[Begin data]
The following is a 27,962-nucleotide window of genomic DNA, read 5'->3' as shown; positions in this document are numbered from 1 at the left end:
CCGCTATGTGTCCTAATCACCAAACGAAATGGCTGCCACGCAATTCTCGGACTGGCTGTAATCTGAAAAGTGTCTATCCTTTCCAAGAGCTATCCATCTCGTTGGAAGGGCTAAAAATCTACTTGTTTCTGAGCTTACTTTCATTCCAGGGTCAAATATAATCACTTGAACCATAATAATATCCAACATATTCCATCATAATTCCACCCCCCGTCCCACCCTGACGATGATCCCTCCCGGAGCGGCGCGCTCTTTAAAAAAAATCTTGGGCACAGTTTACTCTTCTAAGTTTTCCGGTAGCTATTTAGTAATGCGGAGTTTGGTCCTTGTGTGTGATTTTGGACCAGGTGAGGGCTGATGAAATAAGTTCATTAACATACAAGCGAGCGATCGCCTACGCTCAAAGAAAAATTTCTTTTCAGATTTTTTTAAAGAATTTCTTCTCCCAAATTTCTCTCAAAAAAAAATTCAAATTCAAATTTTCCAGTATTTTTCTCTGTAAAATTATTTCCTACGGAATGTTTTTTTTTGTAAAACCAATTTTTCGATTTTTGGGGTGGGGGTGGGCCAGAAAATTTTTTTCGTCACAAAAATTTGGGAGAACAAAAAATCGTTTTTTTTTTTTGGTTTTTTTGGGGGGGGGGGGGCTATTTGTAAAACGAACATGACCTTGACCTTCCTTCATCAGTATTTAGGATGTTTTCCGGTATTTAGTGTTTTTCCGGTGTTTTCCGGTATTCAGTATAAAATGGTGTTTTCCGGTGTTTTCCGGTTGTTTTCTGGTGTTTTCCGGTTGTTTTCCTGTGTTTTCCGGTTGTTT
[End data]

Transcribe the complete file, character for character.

The following is a 27,962-nucleotide window of genomic DNA, read 5'->3' as shown; positions in this document are numbered from 1 at the left end:
CCGCTATGTGTCCTAATCACCAAACGAAATGGCTGCCACGCAATTCTCGGACTGGCTGTAATCTGAAAAGTGTCTATCCTTTCCAAGAGCTATCCATCTCGTTGGAAGGGCTAAAAATCTACTTGTTTCTGAGCTTACTTTCATTCCAGGGTCAAATATAATCACTTGAACCATAATAATATCCAACATATTCCATCATAATTCCACCCCCCGTCCCACCCTGACGATGATCCCTCCCGGAGCGGCGCGCTCTTTAAAAAAAATCTTGGGCACAGTTTACTCTTCTAAGTTTTCCGGTAGCTATTTAGTAATGCGGAGTTTGGTCCTTGTGTGTGATTTTGGACCAGGTGAGGGCTGATGAAATAAGTTCATTAACATACAAGCGAGCGATCGCCTACGCTCAAAGAAAAATTTCTTTTCAGATTTTTTTAAAGAATTTCTTCTCCCAAATTTCTCTCAAAAAAAAATTCAAATTCAAATTTTCCAGTATTTTTCTCTGTAAAATTATTTCCTACGGAATGTTTTTTTTTGTAAAACCAATTTTTCGATTTTTGGGGTGGGGGTGGGCCAGAAAATTTTTTTCGTCACAAAAATTTGGGAGAACAAAAAATCGTTTTTTTTTTTTGGTTTTTTTGGGGGGGGGGGGGCTATTTGTAAAACGAACATGACCTTGACCTTCCTTCATCAGTATTTAGGATGTTTTCCGGTATTTAGTGTTTTTCCGGTGTTTTCCGGTATTCAGTATAAAATGGTGTTTTCCGGTGTTTTCCGGTTGTTTTCTGGTGTTTTCCGGTTGTTTTCCTGTGTTTTCCGGTTGTTT